# Thread: Factor Formula

1. ## Factor Formula

When my textbook proving $\frac{d}{dx}(sin\theta)=cos\theta$, it mentions about "Factor Formula", but it never mention it detailly, so I don't understand it.
Can anyone tell me what is "Factor Formula"?

2. Originally Posted by SengNee
When my textbook proving $\frac{d}{dx}(sin\theta)=cos\theta$, it mentions about "Factor Formula", but it never mention it detailly, so I don't understand it.
Can anyone tell me what is "Factor Formula"?
No idea. Can you post the derivation? Perhaps it is different than the one I know.

-Dan

3. Originally Posted by topsquark
No idea. Can you post the derivation? Perhaps it is different than the one I know.

-Dan

To find $\lim_{\theta \rightarrow 0}{\frac{sin\theta}{\theta}}$

Area of $\bigtriangleup OAB$ $<$ Area of sector $OAB$ $<$ Area of $\bigtriangleup OAT$
$0.5(1)^2(sin\theta)<0.5(1^2)(\theta)<0.5(1)(tan\th eta)$
$sin\theta<\theta
$1<\frac{\theta}{sin\theta}<\frac{1}{cos\theta}$

As $\theta\rightarrow 0$,

$cos\theta\rightarrow 1$ and $\frac{1}{cos\theta}\rightarrow 1$.

Therefore, $\frac{\theta}{sin\theta}\rightarrow 1$
or
$\frac{sin\theta}{\theta}\rightarrow 1$
Hence
$\lim_{\theta \rightarrow 0}{\frac{sin\theta}{\theta}}=1$

Therefore, $\frac{\theta}{sin\theta}\rightarrow 1$
or
$\frac{sin\theta}{\theta}\rightarrow 1$
Hence
$\lim_{\theta \rightarrow 0}{\frac{sin\theta}{\theta}}=1$
Actually, I don't understand this part, because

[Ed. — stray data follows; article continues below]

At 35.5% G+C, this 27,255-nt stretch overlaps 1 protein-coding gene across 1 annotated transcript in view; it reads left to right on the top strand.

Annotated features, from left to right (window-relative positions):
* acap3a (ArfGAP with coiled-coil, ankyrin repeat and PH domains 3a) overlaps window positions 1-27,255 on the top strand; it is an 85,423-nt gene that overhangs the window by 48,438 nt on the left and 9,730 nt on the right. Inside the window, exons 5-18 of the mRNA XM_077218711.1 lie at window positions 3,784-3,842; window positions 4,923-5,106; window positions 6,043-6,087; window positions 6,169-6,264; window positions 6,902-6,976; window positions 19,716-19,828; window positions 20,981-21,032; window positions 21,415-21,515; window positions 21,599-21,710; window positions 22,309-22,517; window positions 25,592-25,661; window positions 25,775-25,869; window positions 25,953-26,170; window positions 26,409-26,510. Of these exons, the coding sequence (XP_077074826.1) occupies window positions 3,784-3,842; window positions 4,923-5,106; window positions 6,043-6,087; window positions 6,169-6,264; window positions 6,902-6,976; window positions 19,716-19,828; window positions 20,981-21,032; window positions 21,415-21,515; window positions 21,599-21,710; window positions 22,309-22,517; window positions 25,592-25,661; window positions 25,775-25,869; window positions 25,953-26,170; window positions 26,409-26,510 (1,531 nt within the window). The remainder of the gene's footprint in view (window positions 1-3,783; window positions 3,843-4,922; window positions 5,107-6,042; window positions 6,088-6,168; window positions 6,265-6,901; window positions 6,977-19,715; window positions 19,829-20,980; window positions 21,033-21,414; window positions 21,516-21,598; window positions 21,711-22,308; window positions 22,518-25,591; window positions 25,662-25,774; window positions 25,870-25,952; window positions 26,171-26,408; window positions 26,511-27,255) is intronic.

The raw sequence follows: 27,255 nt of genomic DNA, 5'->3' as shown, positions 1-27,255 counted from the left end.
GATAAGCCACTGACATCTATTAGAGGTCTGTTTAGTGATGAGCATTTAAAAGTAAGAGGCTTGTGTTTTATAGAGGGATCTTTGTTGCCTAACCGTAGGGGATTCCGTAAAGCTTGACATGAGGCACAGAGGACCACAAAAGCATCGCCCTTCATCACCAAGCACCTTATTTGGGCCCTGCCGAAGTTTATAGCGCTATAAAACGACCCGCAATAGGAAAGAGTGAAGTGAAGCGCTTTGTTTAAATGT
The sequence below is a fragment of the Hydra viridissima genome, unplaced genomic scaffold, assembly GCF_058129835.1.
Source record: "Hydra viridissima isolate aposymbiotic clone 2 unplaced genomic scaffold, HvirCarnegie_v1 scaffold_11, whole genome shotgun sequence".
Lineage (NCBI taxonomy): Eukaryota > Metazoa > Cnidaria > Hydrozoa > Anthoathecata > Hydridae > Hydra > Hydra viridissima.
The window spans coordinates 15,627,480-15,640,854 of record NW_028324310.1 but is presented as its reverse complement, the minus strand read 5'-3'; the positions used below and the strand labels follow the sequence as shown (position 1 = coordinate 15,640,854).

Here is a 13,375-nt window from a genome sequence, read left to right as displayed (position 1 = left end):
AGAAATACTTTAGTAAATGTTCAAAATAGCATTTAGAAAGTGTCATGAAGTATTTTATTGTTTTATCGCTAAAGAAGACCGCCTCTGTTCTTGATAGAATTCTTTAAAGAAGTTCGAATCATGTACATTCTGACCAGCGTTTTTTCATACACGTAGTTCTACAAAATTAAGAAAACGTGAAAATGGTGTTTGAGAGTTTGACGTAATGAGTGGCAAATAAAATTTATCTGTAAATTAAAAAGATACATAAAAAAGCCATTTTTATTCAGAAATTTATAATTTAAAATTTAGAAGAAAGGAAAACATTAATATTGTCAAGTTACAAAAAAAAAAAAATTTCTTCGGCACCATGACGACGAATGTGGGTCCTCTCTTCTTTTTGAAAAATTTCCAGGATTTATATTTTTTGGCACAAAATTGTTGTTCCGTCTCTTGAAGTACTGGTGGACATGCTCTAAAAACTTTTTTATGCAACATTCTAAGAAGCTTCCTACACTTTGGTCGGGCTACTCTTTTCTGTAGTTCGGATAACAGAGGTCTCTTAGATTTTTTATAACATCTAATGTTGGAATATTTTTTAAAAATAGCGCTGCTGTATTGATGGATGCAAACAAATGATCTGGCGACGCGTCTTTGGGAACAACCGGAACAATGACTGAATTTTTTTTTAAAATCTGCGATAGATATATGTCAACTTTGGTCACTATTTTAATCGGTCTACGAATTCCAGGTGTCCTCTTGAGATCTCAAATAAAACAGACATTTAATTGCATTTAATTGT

$1<\frac{\theta}{sin\theta}<\frac{1}{cos\theta}$
$1<\frac{\theta}{sin\theta}<1$
What is this?
(1,1)?
Have range like this????
Why $\lim_{\theta \rightarrow 0}{\frac{sin\theta}{\theta}}=1$ ?
As $\theta \rightarrow 0$, the denominator is 0, it is undefined.

Derivative of $sinx$

Let $f(x)=sinx$ where $x$ is measured in radians.

$f(x)=sinx$
$f(x+\delta x)=sin(x+\delta x)$

$f'(x)=\lim_{\delta x \rightarrow 0}{\left[\frac{f(x+\delta x)-f(x)}{\delta x}\right]}$
$f'(x)=\lim_{\delta x \rightarrow 0}{\left[\frac{sin(x+\delta x)-sin x}{\delta x}\right]}$
$f'(x)=\lim_{\delta x \rightarrow 0}{\left[\frac{2cos(x+\frac{1}{2}\delta x)sin\frac{1}{2}\delta x}{\delta x}\right]}$ (factor formula)
$f'(x)=\lim_{\delta x \rightarrow 0}{\left[cos(x+\frac{1}{2}\delta x)\cdot \frac{sin\frac{1}{2}\delta x}{\frac{1}{2}\delta x}\right]}$
$f'(x)=cosx$

Since,
$\lim_{\delta x \rightarrow 0}{cos \left(x+\frac{1}{2}\delta x\right)}=cosx$
and
$\lim_{\delta x \rightarrow 0}{\left(\frac{sin\frac{1}{2}\delta x}{\frac{1}{2}\delta x}\right)}=1$ as $\left(\lim_{\delta x \rightarrow 0}{\frac{sin\theta}{\theta}}=1\right)$

So, what is factor formula???

4. Originally Posted by SengNee
Actually, I don't understand this part, because
$1<\frac{\theta}{sin\theta}<\frac{1}{cos\theta}$
$1<\frac{\theta}{sin\theta}<1$
What is this?
This winds up being an application of something called the "squeeze theorem." You take two expressions, one that is less than the expression you want the limit for and one that is greater. Then if, as you apply your limit, the limit of the lesser and greater expressions are the same then the limit of your expression, the one in the middle, must be the same as these.

So 1 is always less than $\frac{\theta}{sin(\theta)}$ is always less than $sec(\theta)$. As you take the limit as $\theta \to 0$ we find that
$1 < \frac{\theta}{sin(\theta)} < 1$
so
$\lim_{\theta \to 0}\frac{\theta}{sin(\theta)} = 1$